Tue Jul 15, 2008 06:54
Each dollar lost to software piracy equals $5.50 in lost opportunities, claims Microsoft. A new white paper released by IDC and funded by the software giant looks at how copyright infringement affects the software ecosystem as a whole, not just how it affects a single corporation. IDC claims that, if Microsoft were to make back each of those lost dollars, partner companies would gain $4.37 in increased revenues and $1.13 in lower operational costs. That's assuming, however, that the Business Software Alliance's estimated losses due to piracy are correct?an assumption that IDC makes in this report, despite having admitted in the past that the numbers are misleading.
IDC says that companies can be forced to compete with others that use unlicensed software (therefore reducing their own operating costs unfairly) and that these companies can waste time and effort in dealing with clients who are running illicit software. They could also be limited in creating a better customer experience through more advanced product features not available on illegal versions of the software.
"Even in a healthy ecosystem, illegal software causes hidden costs and friction in the sales and deployment processes," said Microsoft's director of License Compliance, Michael Beare, in a statement. "At its worst, rampant piracy in some economies is tearing down the opportunity for legitimate businesses to exist and thrive."
Of course, it wouldn't be Microsoft if the situation couldn't be turned into an opportunity. The report notes that much of license misuse is inadvertent and that "savvy firms" can help customers "true up" their software in order to install more sophisticated programs. The IDC report quotes a number of Microsoft Certified Partners that have used the discovery of illegal software as a way to get in with customers and make things right, thereby helping them save face and earn trust.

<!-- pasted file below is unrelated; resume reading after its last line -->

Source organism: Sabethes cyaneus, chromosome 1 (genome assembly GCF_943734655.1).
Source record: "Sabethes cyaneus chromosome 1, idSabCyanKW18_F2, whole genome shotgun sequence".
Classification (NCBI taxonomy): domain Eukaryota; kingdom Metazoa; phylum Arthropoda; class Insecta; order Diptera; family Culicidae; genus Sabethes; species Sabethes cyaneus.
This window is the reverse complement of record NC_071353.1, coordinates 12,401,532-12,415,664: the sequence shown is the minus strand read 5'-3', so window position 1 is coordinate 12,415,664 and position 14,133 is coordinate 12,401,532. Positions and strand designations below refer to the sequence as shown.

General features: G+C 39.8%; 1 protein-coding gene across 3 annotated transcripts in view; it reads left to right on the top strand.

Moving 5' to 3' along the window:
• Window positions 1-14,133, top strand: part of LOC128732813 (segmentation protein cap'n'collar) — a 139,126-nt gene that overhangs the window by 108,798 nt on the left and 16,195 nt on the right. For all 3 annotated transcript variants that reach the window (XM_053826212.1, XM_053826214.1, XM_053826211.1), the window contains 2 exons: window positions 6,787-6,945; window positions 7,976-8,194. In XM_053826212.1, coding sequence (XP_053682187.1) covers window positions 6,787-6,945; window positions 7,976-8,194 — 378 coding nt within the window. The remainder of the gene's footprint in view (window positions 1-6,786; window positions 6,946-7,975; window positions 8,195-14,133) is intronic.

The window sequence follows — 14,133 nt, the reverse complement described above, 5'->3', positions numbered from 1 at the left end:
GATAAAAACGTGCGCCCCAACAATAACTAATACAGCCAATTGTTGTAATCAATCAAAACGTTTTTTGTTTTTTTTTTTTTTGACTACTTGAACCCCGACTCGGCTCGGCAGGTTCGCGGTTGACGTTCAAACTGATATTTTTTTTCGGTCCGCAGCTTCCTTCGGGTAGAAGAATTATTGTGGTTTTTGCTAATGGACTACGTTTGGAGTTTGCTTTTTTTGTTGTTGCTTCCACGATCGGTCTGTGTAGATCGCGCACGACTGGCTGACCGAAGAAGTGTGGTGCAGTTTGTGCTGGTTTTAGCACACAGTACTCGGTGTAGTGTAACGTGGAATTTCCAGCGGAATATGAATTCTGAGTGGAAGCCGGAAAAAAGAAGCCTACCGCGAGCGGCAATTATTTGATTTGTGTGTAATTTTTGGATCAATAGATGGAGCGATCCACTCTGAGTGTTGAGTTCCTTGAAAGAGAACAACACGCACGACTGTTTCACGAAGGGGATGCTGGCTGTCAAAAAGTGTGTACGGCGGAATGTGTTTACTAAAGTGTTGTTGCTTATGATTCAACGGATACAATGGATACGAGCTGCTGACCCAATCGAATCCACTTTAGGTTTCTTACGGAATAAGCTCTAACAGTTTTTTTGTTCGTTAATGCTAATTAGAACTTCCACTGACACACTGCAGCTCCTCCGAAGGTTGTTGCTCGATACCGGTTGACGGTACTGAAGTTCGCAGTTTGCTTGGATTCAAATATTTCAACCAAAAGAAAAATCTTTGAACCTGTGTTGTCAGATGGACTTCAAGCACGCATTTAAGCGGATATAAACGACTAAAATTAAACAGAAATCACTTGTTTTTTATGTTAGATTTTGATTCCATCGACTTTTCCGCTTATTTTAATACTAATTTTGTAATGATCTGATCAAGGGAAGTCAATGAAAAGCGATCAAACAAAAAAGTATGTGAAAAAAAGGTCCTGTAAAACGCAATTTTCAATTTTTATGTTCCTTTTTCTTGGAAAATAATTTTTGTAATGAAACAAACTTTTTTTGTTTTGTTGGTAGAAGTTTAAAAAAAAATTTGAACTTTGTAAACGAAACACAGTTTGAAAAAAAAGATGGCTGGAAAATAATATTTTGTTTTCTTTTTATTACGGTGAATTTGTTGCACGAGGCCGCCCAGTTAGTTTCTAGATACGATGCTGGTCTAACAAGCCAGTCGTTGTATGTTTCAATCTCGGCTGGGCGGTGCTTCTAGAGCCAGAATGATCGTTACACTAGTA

"Drop the piracy rate a few percentage points, and billions would move to the industry's bottom line," says IDC. There's only one major caveat to this statement, and possibly the entire report. IDC bases this report on numbers provided by the Business Software Alliance, the methodology for which has been questioned heavily in recent years. As discovered by The Economist, the BSA's piracy numbers are determined by a nebulous and questionable use of statistics in order to arrive at an estimated number.
In fact, even if the numbers weren't dodgy, IDC itself admitted in 2004 that the BSA's language when providing its estimates was misleading, as many of those who use the illegal software cannot afford and would never buy the legit versions in the first place.
"I would have preferred to call it the retail value of pirated software," IDC research director John Gantz said at the time.
So, what can we take away from this report? There's no question that the presence of illegal software in business and among clients can cause problems for legitimate companies trying to make a living. However, not every single dollar that IDC, the BSA, and Microsoft think has been "lost" to copyright infringement can be turned around into a dollar worth of sales, so take this report with about $5.50 of salt.